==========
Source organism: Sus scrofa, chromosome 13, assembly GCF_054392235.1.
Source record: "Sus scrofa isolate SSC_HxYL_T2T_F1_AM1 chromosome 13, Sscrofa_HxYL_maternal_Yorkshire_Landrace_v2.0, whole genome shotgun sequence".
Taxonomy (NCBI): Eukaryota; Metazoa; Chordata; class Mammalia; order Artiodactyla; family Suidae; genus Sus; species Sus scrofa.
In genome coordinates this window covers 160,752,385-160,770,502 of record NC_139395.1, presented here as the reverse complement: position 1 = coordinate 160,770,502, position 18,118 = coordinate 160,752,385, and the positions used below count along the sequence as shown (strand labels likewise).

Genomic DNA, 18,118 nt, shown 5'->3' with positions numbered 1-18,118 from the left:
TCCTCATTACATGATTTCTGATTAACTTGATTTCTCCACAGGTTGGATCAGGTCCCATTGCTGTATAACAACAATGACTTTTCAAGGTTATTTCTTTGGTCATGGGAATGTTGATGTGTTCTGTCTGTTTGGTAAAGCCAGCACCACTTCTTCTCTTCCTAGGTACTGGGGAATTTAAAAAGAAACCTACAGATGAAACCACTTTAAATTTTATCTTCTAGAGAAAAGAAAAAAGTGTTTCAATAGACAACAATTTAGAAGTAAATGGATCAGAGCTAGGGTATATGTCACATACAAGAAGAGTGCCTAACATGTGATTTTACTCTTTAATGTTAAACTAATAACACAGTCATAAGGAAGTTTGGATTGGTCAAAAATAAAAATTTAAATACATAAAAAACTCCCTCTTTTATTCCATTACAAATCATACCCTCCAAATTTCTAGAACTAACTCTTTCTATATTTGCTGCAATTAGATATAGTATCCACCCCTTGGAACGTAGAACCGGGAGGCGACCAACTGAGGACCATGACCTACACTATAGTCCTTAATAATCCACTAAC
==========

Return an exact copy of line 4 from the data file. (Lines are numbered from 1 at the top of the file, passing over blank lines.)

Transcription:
In genome coordinates this window covers 160,752,385-160,770,502 of record NC_139395.1, presented here as the reverse complement: position 1 = coordinate 160,770,502, position 18,118 = coordinate 160,752,385, and the positions used below count along the sequence as shown (strand labels likewise).